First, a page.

As a result of High Court rulings when at least six illegal adoption cases against St Patrick’s Guild Adoption Society go to trial it will be solely for assessment of damages.
These orders were made after Anthony Weldon, the liquidator of St Patrick’s Guild failed to appoint lawyers to defend the claims. This is despite having engaged lawyers to advise on the winding up of St Patrick’s Guild.
One such case was a lawsuit relating to a situation where Ms Helen Maguire briefly left her daughter at the Guild’s infant hospital in Temple Hill, Blackrock, Co. Dublin in 1966 and was given the wrong child when she returned. It was over a decade later, following a DNA test, that Ms Maguie realised the child she had raised was not her biological daughter. Ms Maguire’s case was among those the High Court has previously given judgment in default of appearance against St Patrick’s Guild.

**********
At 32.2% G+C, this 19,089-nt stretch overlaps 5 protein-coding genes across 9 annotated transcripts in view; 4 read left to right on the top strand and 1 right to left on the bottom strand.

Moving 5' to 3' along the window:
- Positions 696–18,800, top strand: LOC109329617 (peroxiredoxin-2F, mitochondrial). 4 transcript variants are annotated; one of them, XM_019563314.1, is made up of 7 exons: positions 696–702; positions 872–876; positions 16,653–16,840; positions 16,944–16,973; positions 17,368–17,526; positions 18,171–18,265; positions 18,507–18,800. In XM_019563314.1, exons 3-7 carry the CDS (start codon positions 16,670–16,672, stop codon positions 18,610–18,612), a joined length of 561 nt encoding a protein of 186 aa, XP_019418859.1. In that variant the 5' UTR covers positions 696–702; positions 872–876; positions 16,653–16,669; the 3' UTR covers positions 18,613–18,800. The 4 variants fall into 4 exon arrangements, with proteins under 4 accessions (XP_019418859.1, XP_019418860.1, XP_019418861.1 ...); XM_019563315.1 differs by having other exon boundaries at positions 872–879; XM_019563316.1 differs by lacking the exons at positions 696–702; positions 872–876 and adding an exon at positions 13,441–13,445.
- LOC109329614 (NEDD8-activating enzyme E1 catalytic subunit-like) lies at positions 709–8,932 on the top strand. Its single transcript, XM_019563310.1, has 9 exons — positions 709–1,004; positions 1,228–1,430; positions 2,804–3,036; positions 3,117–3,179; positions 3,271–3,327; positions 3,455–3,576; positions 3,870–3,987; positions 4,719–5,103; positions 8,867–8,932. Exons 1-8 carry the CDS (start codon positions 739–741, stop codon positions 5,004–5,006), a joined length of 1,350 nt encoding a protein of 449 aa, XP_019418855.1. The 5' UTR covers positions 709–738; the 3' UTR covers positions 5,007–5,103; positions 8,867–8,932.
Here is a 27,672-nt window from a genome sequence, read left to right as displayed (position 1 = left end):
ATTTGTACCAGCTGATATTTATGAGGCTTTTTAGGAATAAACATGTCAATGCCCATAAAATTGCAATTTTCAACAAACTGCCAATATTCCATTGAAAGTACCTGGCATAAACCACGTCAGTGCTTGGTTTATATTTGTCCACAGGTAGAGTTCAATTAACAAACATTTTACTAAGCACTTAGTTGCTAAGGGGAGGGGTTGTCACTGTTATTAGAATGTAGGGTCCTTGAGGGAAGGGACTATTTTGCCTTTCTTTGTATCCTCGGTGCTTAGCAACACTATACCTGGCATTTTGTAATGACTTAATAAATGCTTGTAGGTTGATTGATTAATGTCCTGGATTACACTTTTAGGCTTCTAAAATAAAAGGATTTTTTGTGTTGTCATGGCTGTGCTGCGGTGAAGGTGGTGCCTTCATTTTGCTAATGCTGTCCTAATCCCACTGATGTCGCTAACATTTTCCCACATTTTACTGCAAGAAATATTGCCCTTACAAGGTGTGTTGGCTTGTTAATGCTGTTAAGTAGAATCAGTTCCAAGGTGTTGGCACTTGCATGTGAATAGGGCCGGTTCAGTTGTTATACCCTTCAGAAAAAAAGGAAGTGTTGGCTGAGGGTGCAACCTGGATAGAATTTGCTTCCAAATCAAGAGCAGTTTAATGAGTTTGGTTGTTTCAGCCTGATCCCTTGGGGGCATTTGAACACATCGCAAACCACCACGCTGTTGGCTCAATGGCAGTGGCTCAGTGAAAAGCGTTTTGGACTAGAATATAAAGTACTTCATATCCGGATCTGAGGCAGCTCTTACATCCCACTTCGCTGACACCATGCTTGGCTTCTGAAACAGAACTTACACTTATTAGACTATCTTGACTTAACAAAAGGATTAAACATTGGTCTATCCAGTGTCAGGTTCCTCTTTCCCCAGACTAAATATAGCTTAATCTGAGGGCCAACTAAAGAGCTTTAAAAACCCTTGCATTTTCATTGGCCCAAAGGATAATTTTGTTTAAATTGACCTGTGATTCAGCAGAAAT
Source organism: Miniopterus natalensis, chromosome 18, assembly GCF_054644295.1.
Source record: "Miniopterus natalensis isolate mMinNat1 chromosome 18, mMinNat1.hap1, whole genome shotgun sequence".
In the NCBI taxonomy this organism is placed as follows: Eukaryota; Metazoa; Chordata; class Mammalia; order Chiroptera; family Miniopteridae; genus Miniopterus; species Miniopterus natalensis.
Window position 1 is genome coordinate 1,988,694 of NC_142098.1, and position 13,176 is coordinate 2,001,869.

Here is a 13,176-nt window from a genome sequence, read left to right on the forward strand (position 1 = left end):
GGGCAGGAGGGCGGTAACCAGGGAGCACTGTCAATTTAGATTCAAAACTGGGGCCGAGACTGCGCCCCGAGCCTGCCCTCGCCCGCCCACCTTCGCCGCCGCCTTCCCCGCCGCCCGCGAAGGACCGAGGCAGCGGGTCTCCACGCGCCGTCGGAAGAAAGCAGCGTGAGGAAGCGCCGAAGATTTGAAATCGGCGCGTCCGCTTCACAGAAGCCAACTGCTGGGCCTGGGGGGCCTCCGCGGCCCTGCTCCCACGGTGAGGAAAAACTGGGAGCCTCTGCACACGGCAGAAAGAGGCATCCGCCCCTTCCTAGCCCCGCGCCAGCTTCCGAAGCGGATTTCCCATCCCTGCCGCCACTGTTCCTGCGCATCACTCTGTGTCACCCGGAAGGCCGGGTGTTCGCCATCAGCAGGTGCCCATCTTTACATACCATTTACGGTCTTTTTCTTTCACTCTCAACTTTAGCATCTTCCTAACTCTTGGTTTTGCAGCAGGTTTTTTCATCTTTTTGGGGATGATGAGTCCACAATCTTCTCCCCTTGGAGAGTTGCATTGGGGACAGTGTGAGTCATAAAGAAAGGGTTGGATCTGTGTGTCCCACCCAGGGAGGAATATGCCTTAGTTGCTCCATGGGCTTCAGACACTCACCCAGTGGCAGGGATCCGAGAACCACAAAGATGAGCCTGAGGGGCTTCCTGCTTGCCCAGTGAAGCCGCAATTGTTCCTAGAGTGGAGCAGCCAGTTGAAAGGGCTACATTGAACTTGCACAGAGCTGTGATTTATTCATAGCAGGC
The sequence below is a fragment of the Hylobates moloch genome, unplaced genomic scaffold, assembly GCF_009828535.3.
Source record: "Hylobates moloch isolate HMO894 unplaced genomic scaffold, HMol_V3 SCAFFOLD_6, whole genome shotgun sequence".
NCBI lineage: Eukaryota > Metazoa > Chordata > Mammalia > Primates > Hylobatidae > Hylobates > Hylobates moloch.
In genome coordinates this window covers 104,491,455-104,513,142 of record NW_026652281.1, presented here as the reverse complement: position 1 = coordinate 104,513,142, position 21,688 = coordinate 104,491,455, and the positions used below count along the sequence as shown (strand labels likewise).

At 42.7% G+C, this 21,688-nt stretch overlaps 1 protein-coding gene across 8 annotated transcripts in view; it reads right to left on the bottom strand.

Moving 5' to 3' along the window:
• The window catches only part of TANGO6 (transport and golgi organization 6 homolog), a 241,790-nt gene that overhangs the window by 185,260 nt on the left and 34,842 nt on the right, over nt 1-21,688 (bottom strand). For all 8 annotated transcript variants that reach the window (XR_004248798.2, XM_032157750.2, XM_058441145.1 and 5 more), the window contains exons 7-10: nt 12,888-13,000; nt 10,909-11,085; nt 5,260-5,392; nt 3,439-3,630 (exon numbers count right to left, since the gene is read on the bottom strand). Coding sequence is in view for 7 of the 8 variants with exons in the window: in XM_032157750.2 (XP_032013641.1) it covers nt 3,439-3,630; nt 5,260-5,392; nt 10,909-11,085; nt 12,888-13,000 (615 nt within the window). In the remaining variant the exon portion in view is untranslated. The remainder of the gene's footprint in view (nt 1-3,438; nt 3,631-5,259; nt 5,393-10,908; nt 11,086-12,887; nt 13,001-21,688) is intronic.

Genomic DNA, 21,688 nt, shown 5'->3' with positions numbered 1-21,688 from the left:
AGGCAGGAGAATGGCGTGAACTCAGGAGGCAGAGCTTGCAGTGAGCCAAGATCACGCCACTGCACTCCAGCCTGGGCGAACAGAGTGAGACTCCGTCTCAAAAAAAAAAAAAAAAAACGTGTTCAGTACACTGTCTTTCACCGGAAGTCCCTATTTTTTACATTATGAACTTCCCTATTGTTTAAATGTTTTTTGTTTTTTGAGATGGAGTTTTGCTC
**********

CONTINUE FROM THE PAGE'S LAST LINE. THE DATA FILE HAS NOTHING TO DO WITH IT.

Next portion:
Despite these rulings, there are doubts as to what level of damages there is to be obtained from the Guild. A meeting of creditors was informed last year that there was just 251,000 in assets. The High Court rulings do not however apply to the State, the Adoption Authority of Ireland, and a representative of the Sisters of Charity who are the other defendants in the cases.
As there is no defense currently being mounted by the adoption agency, the State may face pressure to ensure the claimants are compensated. There is a provision for the State to step in where a “strategic claim” is filed against St Patrick’s Guild. This provision is contained in the deed transferring adoption records from St Patricks Guild to Tusla in 2016.